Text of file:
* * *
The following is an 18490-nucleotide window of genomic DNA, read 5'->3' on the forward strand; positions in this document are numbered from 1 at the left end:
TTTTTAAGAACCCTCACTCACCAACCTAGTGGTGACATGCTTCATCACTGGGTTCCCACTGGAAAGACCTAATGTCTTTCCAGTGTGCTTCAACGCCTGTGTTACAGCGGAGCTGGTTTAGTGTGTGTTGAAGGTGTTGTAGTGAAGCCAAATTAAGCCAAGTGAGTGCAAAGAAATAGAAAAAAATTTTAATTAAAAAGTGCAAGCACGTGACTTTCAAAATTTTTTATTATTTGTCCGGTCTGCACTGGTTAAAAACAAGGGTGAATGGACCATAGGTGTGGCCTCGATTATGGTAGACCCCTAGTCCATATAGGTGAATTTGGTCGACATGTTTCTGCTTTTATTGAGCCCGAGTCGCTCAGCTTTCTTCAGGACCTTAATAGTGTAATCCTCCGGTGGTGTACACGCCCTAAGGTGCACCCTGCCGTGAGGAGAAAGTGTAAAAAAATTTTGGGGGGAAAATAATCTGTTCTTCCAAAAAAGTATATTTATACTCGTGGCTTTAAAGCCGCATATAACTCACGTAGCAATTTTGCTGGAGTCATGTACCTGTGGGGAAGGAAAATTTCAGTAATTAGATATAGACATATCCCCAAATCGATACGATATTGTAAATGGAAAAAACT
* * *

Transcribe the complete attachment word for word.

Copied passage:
The following is an 18490-nucleotide window of genomic DNA, read 5'->3' on the forward strand; positions in this document are numbered from 1 at the left end:
TTTTTAAGAACCCTCACTCACCAACCTAGTGGTGACATGCTTCATCACTGGGTTCCCACTGGAAAGACCTAATGTCTTTCCAGTGTGCTTCAACGCCTGTGTTACAGCGGAGCTGGTTTAGTGTGTGTTGAAGGTGTTGTAGTGAAGCCAAATTAAGCCAAGTGAGTGCAAAGAAATAGAAAAAAATTTTAATTAAAAAGTGCAAGCACGTGACTTTCAAAATTTTTTATTATTTGTCCGGTCTGCACTGGTTAAAAACAAGGGTGAATGGACCATAGGTGTGGCCTCGATTATGGTAGACCCCTAGTCCATATAGGTGAATTTGGTCGACATGTTTCTGCTTTTATTGAGCCCGAGTCGCTCAGCTTTCTTCAGGACCTTAATAGTGTAATCCTCCGGTGGTGTACACGCCCTAAGGTGCACCCTGCCGTGAGGAGAAAGTGTAAAAAAATTTTGGGGGGAAAATAATCTGTTCTTCCAAAAAAGTATATTTATACTCGTGGCTTTAAAGCCGCATATAACTCACGTAGCAATTTTGCTGGAGTCATGTACCTGTGGGGAAGGAAAATTTCAGTAATTAGATATAGACATATCCCCAAATCGATACGATATTGTAAATGGAAAAAACT